“I’ve lived in the Jewish Quarter for 40 years. I’ve never seen the Western Wall like this. It’s like seeing the Temple destroyed and waiting for it to be rebuilt,” says Yehoshua Zilber, 64, on the brink of tears.
The sight is truly astounding: the Western Wall Plaza practically deserted, the chirping of birds overhead louder than the voices of the few worshippers below.
Rabbi Yaakov Ades, leading the prayers, chants aloud the chapter from Psalms containing “from whence shall my help come?” – and the sound blends with the muezzin’s call from the Temple Mount. From above, Border Police officers observe the service.
“I feel like an emissary of the entire Jewish people,” Zilber says. “And I understand that God wants to show that ultimately He controls the world.”
As for who controls the nearly empty plaza, it’s the Western Wall Heritage Foundation. “It’s almost extraterritorial,” says a police official, requesting anonymity. As part of the emergency regulations for the coronavirus, the cabinet has allowed prayer three times a day at the Western Wall “for 10 people who live in close proximity.”
It was also agreed that the Western Wall rabbi, Shmuel Rabinowitz, would give the police a list stating which people had permission to pray there, effectively letting Rabinowitz hold all the power.
“They decide who prays there and who enters,” the police official says. Someone from the foundation adds: “There are people who would pay a fortune right now to pray at the Western Wall. For a lot of people, the Western Wall is everything.”
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The list is one thing, but the foundation is essentially permitting anyone from the Jewish Quarter who wishes to enter the plaza to pray. Residents say they are sometimes allowed in during prayers, and sometimes between services.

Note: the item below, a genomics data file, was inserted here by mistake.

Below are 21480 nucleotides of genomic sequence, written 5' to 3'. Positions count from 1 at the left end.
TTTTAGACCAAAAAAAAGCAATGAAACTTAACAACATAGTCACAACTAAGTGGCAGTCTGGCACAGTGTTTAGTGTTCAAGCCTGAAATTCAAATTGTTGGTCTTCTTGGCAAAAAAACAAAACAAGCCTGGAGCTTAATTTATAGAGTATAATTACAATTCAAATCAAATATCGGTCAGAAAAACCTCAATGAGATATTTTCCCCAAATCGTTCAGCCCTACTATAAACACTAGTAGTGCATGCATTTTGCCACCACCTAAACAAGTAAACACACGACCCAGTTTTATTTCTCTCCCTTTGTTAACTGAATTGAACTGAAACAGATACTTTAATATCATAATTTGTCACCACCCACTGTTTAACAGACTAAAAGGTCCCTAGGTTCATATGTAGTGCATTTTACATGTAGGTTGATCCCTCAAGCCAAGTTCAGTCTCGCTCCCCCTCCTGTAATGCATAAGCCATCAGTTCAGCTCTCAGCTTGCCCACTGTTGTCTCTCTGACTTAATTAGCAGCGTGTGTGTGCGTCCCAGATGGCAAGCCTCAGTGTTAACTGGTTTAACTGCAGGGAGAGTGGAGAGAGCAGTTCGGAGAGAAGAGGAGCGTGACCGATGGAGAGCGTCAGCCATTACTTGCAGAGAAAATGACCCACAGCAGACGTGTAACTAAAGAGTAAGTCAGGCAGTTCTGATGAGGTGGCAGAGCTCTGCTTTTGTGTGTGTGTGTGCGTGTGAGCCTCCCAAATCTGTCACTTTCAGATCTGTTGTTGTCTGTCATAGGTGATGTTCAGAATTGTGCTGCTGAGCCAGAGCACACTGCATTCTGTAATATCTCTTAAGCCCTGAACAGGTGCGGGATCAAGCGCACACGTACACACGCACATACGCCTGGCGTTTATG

“To avoid having a lot of people seen by the cameras, sometimes they ask us to wait until the end of the prayer, then they let us in in pairs or a bit more,” one resident says. During my visit, I counted 20 people in the plaza.
Other people are also allowed to enter sometimes, including police officers from the station at the site, people from the foundation who work nearby, and security guards. The foundation has also permitted a maximum of seven women to pray in the women’s section of the plaza and a maximum of two women in the Ezrat Yisrael southern plaza.
Rabinowitz has stretched the boundaries even further. At the traditional Priestly Blessing this week, U.S. Ambassador David Friedman was also let in to pray, having received a personal invitation from Rabinowitz, according to the U.S. Embassy. Rabinowitz also gave Friedman’s name to the police.
On the eve of the final day of Passover, the esteemed Rabbi Yissachar Dov Rokeach, known as the admor of Belz, also came to the plaza with several aides. An ordinary resident of Jerusalem who would have tried to enter the Old City would have been fined.
The foundation was upset about Rokeach’s visit. “When we found out, there was a lot of anger,” an official with the foundation says. “People would really do anything to come here if they only could, and all of a sudden this rabbi is let in. Important as he may be, it’s still upsetting.”